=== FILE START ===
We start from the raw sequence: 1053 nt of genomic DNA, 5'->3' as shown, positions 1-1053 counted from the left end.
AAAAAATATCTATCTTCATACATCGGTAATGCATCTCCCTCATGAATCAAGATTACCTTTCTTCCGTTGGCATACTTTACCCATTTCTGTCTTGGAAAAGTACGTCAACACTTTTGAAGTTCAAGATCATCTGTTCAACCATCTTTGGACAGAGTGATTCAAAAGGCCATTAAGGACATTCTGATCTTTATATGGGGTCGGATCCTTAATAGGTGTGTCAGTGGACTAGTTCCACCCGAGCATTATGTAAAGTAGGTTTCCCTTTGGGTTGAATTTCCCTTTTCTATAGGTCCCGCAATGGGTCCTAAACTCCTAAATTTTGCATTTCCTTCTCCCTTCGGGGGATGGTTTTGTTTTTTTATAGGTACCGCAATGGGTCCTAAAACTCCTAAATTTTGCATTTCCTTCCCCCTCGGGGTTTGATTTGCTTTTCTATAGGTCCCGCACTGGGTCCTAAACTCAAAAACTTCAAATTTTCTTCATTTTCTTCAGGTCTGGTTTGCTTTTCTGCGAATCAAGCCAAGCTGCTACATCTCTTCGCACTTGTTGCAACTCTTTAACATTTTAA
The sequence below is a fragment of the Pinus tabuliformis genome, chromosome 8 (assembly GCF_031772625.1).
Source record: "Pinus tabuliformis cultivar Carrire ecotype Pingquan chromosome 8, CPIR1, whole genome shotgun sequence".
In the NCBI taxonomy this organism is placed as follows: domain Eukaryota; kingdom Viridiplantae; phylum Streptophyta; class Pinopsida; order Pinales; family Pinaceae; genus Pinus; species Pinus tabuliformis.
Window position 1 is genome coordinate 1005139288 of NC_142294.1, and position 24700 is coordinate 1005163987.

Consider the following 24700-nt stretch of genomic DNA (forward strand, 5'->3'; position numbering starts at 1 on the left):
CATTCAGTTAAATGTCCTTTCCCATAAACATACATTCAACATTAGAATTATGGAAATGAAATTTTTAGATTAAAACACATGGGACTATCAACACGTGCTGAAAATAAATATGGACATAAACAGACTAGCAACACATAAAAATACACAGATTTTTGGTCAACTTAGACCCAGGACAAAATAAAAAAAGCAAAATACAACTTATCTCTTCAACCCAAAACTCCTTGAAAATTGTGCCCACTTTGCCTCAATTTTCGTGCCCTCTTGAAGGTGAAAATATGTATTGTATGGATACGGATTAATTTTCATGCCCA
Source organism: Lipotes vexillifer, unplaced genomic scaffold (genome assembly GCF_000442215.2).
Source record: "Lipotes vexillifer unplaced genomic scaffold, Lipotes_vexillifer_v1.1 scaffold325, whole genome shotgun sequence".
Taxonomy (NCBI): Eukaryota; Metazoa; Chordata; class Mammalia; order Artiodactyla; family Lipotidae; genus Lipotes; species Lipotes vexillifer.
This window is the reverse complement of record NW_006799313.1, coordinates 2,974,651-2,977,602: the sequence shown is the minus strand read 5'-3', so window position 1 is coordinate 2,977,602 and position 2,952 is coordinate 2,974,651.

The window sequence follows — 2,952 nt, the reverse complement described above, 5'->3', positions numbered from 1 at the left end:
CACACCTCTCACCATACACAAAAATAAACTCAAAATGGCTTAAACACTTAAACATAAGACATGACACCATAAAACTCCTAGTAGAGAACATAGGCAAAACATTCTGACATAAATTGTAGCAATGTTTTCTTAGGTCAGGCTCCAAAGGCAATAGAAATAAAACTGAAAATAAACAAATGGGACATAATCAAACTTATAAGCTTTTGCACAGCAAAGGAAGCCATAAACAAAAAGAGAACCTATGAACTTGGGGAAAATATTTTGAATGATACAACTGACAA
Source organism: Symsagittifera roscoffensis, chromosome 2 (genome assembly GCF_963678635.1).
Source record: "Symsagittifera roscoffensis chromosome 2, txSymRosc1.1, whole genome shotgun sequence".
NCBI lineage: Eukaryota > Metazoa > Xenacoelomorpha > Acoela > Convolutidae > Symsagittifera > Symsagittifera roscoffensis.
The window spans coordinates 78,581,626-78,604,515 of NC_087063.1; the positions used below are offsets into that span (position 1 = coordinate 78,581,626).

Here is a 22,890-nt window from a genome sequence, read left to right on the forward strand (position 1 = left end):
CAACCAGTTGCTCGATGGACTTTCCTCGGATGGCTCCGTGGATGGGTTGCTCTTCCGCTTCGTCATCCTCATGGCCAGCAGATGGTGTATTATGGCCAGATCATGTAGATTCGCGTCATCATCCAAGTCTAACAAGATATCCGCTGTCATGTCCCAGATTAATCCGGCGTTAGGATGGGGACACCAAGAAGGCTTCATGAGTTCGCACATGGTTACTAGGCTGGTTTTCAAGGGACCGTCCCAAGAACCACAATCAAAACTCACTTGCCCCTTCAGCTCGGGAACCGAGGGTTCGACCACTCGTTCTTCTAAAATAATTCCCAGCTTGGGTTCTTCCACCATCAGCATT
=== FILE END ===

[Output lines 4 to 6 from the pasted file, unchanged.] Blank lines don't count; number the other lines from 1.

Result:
Source record: "Pinus tabuliformis cultivar Carrire ecotype Pingquan chromosome 8, CPIR1, whole genome shotgun sequence".
In the NCBI taxonomy this organism is placed as follows: domain Eukaryota; kingdom Viridiplantae; phylum Streptophyta; class Pinopsida; order Pinales; family Pinaceae; genus Pinus; species Pinus tabuliformis.
Window position 1 is genome coordinate 1005139288 of NC_142294.1, and position 24700 is coordinate 1005163987.